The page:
Street photographers laugh at how they approach strangers
A new TikTok video trend sees users making fun of street photographers and the way they approach people to pose for photos.
Street photography has gained popularity on TikTok. San Francisco-based photographer Alex Stemplewski has become a star for his pictures of strangers on the street which he claims to make “famous” with his The portraits.
@iamjeanblack #fyp #art #photography #photographer #Street photography ♬ original sound – Jean Black
In these TikTok videos, street photographers are often filmed approaching people on the street. The photographers are seen interacting, sometimes awkwardly, with strangers as they compliment them and convince them to let them take their portrait. While the end of the TikTok video shows the final impressive portraits from the photo shoot.
In a new video trend, TikTok users are now mocking the way street photographers approach and persuade strangers to pose for their images – often to hilarious effects.
@runabyte a professional model #fyp #streetphotographer ♬ agony – –
On TikTok, the #streetphotographer trend sees users making funny videos in which they pretend to be a street photographer introducing themselves to a stranger. They then post comically terrible portrayals of the shoot and sync it to a favorite sound widely used by photographers on the platform.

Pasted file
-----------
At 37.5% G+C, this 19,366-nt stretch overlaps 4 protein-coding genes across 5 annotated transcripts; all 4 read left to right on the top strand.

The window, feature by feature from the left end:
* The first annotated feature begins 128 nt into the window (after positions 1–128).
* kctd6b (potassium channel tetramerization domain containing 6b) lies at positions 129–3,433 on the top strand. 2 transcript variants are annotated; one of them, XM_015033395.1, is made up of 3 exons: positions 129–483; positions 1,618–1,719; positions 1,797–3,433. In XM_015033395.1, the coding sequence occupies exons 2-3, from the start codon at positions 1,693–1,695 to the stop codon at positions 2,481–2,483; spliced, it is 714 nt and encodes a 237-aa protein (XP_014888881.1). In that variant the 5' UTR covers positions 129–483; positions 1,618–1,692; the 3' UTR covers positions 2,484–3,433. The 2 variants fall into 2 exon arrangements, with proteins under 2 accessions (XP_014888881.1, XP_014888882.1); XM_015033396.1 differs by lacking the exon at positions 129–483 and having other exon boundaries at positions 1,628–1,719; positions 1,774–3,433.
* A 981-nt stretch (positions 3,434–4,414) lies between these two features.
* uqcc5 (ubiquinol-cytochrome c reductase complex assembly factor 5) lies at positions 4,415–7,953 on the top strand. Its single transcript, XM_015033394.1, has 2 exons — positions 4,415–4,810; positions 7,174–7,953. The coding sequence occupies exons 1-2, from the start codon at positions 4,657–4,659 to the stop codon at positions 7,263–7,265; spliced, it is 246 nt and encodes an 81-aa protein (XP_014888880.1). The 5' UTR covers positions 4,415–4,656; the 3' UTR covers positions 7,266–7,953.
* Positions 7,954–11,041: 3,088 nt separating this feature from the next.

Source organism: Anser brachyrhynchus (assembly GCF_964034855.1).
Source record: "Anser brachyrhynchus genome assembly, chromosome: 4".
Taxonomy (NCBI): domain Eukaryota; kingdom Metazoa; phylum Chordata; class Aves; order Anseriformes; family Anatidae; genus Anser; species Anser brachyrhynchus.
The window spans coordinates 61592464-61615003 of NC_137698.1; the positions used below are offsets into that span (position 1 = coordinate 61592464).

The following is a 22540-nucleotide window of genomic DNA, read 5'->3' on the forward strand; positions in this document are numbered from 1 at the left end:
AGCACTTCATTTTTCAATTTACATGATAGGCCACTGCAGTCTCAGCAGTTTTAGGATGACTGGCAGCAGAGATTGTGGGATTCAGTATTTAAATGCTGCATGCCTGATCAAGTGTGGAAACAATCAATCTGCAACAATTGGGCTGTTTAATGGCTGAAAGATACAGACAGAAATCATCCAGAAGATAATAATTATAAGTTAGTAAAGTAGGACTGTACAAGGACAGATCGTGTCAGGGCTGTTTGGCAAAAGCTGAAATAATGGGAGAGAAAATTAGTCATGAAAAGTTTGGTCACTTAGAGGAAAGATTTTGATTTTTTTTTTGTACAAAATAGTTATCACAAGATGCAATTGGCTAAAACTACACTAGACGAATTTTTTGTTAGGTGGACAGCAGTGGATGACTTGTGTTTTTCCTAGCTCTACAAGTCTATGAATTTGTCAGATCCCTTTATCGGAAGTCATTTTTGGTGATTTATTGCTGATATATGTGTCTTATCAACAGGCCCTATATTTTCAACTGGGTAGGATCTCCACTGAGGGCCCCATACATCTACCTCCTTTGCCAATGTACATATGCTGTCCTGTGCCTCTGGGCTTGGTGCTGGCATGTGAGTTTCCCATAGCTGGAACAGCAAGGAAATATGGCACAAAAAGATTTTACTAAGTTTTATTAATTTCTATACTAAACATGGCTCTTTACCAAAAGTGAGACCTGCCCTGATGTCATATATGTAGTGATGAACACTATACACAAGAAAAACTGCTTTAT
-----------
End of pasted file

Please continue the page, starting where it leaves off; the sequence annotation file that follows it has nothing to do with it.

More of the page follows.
@jaketamale what a beautiful soul ❤️ i feel blessed everyday to call this my job 😌 🙏🏽 📸 #fyp #photographer ♬ agony – –
The videos poke fun at how street photographers often interrupt a person while they are busy Where shopping. Satirical clips also ridicule the way photographers usually praise their style or outfit in order to get them to agree to be photographed.
@mylifewithkristine she said she was a professional model #streetphotographer #fypシ ♬ agony – –
Another social media trend has seen Gen Z users poking fun at the “revealing” way millennials are filming videos. Young TikTok users have spoken out about how millennials pause briefly before starting to shoot a video to make sure the camera is actually recording. This trait called the “millennial break” is an attribute that is noticeably absent when Gen Z shoots videos.